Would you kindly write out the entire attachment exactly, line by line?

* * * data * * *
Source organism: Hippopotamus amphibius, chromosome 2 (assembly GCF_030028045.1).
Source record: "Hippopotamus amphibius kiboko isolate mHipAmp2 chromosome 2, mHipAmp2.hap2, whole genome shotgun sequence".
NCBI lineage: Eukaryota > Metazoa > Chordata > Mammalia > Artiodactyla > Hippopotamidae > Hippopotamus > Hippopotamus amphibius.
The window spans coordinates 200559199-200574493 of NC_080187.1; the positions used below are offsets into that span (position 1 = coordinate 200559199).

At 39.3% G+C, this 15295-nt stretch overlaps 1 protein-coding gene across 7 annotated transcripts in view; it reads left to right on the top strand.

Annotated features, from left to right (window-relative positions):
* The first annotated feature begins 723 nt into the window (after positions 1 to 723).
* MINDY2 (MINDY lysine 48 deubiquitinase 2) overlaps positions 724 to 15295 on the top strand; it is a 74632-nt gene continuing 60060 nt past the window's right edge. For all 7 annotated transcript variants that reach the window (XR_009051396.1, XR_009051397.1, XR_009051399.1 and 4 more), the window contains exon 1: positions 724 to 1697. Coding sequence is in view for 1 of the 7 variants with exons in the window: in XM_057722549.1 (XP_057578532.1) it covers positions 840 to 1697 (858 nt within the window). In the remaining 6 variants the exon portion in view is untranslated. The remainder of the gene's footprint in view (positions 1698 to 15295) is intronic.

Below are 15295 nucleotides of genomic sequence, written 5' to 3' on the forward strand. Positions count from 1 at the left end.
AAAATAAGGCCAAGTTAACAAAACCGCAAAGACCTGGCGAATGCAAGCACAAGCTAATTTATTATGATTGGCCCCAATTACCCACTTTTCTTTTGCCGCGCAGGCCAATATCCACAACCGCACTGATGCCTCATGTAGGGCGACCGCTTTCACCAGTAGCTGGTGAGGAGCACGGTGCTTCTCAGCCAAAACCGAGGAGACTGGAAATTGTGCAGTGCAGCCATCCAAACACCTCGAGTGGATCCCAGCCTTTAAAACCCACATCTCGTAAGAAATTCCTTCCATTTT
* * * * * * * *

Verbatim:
Source organism: Hippopotamus amphibius, chromosome 2 (assembly GCF_030028045.1).
Source record: "Hippopotamus amphibius kiboko isolate mHipAmp2 chromosome 2, mHipAmp2.hap2, whole genome shotgun sequence".
NCBI lineage: Eukaryota > Metazoa > Chordata > Mammalia > Artiodactyla > Hippopotamidae > Hippopotamus > Hippopotamus amphibius.
The window spans coordinates 200559199-200574493 of NC_080187.1; the positions used below are offsets into that span (position 1 = coordinate 200559199).

At 39.3% G+C, this 15295-nt stretch overlaps 1 protein-coding gene across 7 annotated transcripts in view; it reads left to right on the top strand.

Annotated features, from left to right (window-relative positions):
* The first annotated feature begins 723 nt into the window (after positions 1 to 723).
* MINDY2 (MINDY lysine 48 deubiquitinase 2) overlaps positions 724 to 15295 on the top strand; it is a 74632-nt gene continuing 60060 nt past the window's right edge. For all 7 annotated transcript variants that reach the window (XR_009051396.1, XR_009051397.1, XR_009051399.1 and 4 more), the window contains exon 1: positions 724 to 1697. Coding sequence is in view for 1 of the 7 variants with exons in the window: in XM_057722549.1 (XP_057578532.1) it covers positions 840 to 1697 (858 nt within the window). In the remaining 6 variants the exon portion in view is untranslated. The remainder of the gene's footprint in view (positions 1698 to 15295) is intronic.

Below are 15295 nucleotides of genomic sequence, written 5' to 3' on the forward strand. Positions count from 1 at the left end.
AAAATAAGGCCAAGTTAACAAAACCGCAAAGACCTGGCGAATGCAAGCACAAGCTAATTTATTATGATTGGCCCCAATTACCCACTTTTCTTTTGCCGCGCAGGCCAATATCCACAACCGCACTGATGCCTCATGTAGGGCGACCGCTTTCACCAGTAGCTGGTGAGGAGCACGGTGCTTCTCAGCCAAAACCGAGGAGACTGGAAATTGTGCAGTGCAGCCATCCAAACACCTCGAGTGGATCCCAGCCTTTAAAACCCACATCTCGTAAGAAATTCCTTCCATTTT